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23 Jan, 2019 02:52

Not that kind of ‘House’: Congressional Democrats seek to ban sleeping in offices… for free

Not that kind of ‘House’: Congressional Democrats seek to ban sleeping in offices… for free

The new Democratic leadership is threatening to take the “House” out of House of Representatives by barring congress people from living in their offices – or at least making them pay rent.

House Democrats are considering turning out the freeloaders among their ranks who sleep in their offices rent-free – or at the very least, charging them to camp out in the hallowed halls of Congress, says House Administration Committee Chairperson Rep. Zoe Lofgren (D-California). She has asked the Architect of the Capitol, a nonpartisan information resource, to draw up an estimate of a congressional office’s “fair market value” as an apartment and hopes to decide the issue this year.

Many representatives find bumping into half-dressed co-workers in the hallways gross, while others think it’s frugal, even virtuous not to put down roots in the DC “swamp.” It’s unknown how many representatives sleep in their offices, though a recent estimate put the figure between 50 and 100. No senators have admitted to living in their offices, according to McClatchy. While their pay is the same as the House, they are generally wealthier.

And that’s precisely the attraction of making a house of the House: rent in Washington, DC is the 26th-highest in the nation, and members of Congress have to maintain homes in their district. While the starting salary for Congress is a comfortable $174,000, that figure doesn’t go nearly as far if one is trying to keep two homes.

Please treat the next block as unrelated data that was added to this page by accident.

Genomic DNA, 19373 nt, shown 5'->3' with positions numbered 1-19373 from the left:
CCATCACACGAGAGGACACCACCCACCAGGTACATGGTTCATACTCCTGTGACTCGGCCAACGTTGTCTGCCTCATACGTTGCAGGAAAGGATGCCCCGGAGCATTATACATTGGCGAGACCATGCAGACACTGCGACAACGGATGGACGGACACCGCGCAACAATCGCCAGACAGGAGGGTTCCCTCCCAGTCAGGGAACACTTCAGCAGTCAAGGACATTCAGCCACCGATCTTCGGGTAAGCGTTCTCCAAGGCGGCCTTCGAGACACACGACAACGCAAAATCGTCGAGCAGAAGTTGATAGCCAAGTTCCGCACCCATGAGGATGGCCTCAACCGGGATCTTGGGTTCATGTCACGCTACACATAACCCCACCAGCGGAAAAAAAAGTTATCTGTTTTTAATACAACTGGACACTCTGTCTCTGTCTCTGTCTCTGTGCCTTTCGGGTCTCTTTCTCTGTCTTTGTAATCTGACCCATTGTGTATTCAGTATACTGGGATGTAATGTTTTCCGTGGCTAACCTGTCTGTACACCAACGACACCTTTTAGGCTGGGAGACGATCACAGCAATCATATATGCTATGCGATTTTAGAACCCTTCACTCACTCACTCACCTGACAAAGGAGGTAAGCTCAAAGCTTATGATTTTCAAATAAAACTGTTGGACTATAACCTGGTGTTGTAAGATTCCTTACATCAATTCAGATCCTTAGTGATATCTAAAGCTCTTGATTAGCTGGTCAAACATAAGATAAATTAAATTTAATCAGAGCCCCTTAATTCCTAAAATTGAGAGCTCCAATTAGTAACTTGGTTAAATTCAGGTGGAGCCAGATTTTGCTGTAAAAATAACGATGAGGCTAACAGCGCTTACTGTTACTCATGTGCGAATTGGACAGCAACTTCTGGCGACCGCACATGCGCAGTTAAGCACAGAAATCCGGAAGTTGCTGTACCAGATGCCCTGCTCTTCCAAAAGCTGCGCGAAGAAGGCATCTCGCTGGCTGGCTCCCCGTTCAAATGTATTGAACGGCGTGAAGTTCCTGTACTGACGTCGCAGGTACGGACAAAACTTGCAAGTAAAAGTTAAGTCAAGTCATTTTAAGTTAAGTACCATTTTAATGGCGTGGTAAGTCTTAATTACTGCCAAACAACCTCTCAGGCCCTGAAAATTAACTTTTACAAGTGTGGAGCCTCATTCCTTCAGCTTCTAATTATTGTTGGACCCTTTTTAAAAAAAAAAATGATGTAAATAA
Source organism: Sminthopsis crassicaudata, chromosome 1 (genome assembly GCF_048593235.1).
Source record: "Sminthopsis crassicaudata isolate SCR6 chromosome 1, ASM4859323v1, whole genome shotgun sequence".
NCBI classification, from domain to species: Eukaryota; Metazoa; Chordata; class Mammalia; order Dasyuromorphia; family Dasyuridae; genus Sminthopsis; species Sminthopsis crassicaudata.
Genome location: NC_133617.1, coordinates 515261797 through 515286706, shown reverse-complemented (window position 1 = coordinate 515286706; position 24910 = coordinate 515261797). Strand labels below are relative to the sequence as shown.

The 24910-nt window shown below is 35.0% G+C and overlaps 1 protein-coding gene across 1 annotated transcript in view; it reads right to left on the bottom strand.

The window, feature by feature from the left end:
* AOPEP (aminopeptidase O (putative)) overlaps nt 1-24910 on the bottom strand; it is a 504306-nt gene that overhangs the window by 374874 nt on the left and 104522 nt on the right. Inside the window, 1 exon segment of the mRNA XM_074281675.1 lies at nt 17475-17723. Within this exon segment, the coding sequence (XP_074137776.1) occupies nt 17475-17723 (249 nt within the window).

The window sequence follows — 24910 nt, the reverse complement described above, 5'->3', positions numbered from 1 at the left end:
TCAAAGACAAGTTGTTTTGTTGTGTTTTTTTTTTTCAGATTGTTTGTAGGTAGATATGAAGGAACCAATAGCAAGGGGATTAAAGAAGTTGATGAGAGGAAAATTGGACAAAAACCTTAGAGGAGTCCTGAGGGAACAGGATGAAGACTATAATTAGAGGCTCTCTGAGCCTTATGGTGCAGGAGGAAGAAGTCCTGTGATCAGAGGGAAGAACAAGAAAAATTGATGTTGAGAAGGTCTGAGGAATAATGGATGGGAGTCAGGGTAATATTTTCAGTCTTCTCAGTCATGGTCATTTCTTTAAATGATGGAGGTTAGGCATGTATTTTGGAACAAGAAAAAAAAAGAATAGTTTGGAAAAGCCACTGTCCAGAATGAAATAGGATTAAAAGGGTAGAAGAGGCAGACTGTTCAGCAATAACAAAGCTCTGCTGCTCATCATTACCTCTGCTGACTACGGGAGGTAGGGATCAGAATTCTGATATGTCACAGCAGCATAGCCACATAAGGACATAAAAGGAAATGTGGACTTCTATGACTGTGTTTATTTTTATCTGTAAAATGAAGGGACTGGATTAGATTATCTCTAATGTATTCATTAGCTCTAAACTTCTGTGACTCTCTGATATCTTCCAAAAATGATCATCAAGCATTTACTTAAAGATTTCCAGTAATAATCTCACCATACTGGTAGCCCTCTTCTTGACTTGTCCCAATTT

If we go to the point where you have to rent or have to buy [in DC], then only millionaires would be members of Congress, only millionaires would be members of Congress," Rep. Dan Donovan (R-New York) said. "I don't think that was the intent of our Founding Fathers.

How would you feel about attending a meeting in someone’s bedroom?” Rep. Bennie Thompson (D-Mississippi) asked. A vocal critic of the practice, he is also a member of the Congressional Black Caucus, which sent a letter to the House Ethics Committee in 2017 demanding an end to the “hostile work environment” created by “seeing and at times interacting with members in their sleeping attire, underwear, and even partially nude.”

Free janitorial, free cable, free security, free utilities. Ain’t a bad deal, is it?” Thompson said.

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But Rep. Brett Guthrie (R-Kentucky) insists it doesn’t cost the government anything – “they’re going to clean your office anyway” – and it would be different if there were expenses involved.

Lofgren admits she’s at a loss as to how House leadership might enforce a no-congressional-sleepovers policy.

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